“Turmoil for all of us,” is how Myriam describes her situation and that of other Haitians who stand to lose their Temporary Protected Status (TPS) in July.
Myriam, who did not want her last name used, works with children with disabilities in New York City. She came to the U.S. 20 years ago from St. Martin’s on a long-since-expired tourist visa. In recent years, TPS has allowed her, as a person of Haitian descent, to study and work legally. About 20,000 Haitians in New York have TPS.
The United States granted TPS to Haitian nationals living in the country in 2010 after Haiti was hit by a devastating earthquake and has extended it every 18 months. But now, U.S. Citizenship and Immigration Services (USCIS) has recommended that TPS be ended for Haiti in July on the grounds that the country has adequately recovered. The secretary of Homeland Security has until Tuesday to decide.
Watch: Haitian Diaspora Fears Possible End to Temporary Protected Status
Without TPS, Myriam says she would no longer be able to work or drive.
“Our drivers’ licenses, there is a temporary visitor stamp on it,” she said. “It has an expiration date.”
Earlier this month, internal emails obtained by the Associated Press revealed an intent by USCIS to seek those with criminal offenses or who have misused public services specifically among the Haitian community. The report deepened the gloom.
“It hurt to hear that,” said Myriam, adding that it’s a “smack in the face” because “you cannot apply for TPS if you have a criminal record.”
Cry, pray, get back up
In the days since USCIS’ emails surfaced, Herold Dasque, former director at Haitian-Americans United for Progress says his organization has begun to prepare the community psychologically.
“We tell them, ‘don’t let your blood pressure affect you,’ because people are getting sick, your emotion can get you sick,” Dasque said.
But the advice is easier given than followed.
Johanne came to the U.S. on a temporary visa nearly 20 years ago to attend her mother’s funeral and never left. She was a teenager at the time, and only her dad, who has since died, remained in Haiti. So she paid her way through early childhood education and social work studies, and became eligible for TPS in 2010.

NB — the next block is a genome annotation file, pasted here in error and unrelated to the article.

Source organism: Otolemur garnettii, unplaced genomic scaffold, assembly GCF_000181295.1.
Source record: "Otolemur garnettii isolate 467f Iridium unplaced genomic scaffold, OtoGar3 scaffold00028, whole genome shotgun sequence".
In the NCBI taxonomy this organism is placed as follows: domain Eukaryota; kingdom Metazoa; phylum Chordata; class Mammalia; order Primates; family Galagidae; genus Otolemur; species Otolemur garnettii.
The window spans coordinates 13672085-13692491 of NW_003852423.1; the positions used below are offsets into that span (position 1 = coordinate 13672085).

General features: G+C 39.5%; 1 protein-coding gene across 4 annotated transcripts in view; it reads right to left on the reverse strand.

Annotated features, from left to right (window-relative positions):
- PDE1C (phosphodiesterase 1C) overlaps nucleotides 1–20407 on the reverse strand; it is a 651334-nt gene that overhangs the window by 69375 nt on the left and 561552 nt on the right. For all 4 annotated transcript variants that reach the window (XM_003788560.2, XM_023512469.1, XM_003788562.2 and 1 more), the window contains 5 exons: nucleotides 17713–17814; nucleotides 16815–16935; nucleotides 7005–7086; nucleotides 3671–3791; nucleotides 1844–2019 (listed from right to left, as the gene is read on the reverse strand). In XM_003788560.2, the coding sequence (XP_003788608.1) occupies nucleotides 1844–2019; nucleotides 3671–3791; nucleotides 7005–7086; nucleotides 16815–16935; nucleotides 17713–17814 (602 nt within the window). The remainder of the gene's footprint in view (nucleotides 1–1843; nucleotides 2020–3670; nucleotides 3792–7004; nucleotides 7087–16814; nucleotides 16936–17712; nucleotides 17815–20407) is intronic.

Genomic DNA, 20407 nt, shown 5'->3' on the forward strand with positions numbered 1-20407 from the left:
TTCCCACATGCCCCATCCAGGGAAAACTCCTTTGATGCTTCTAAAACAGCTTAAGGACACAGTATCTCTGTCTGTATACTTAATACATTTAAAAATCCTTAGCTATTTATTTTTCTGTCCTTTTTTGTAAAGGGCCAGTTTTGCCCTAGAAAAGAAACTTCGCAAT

Now that she has spent more than half of her life in the country, Johanne says the idea of being forced to go back has put her in turmoil. She often finds herself in need of the same support she provides to others.
“Knowing that you are in that same situation as the people who are coming to you and asking for information, you don’t have a choice but to give them the right information,” Johanne said, eyes widening. “But at the same time in my heart, my brain is crying, ‘What about me?’ Because I have my own issues, I’m thinking about my future just like they are.”
To cope, Johanne goes home, closes her door, cries, prays, and gets back up. She, like many Catholics, turns to her faith for support when no other answer seems suffice.
“God has never forsaken us before,” added Rolddy, another TPS beneficiary and history student at York College. “Whenever something happens, there’s always a reason.”
Rolddy, like Johanne, feels he has no choice but to live in the shadows if his status is revoked. Going back, unless forcibly removed, is not an option.
“I don’t think I have any place to go,” Rolddy said. “After this earthquake, things have changed. People are not who they used to be anymore.”
Haiti has not recovered
TPS beneficiaries are not the only Haitians asking for an extension.
In an interview with VOA, Paul G. Altidor, the Haitian Ambassador to the U.S., insists the island has not recovered and is not ready for a sudden influx. There are more than 50,000 Haitian TPS holders.
“The day after the earthquake … many friends and countries around the world got together to pledge and commit support to Haiti,” Altidor said. “Unfortunately, many of those pledges never came to fruition, so the resources that Haiti had relied on to actually rebuild itself, some of them didn’t come through, and some of them quite frankly got wasted,” he added.
Haiti suffered from a cholera epidemic in the earthquake’s wake, and the country was hit last year by its strongest hurricane since 1964, causing widespread housing and food shortages and more than $2 billion in damage.
“Haiti might be ready to open for business,” Dasque said, “but not ready to accept its citizens that left.”
Thirteen countries have TPS status. The fate of Guinea, Liberia and Sierra Leone, which were most heavily affected by the 2013-2015 Ebola epidemic, has been decided. Their beneficiary status expires May 21.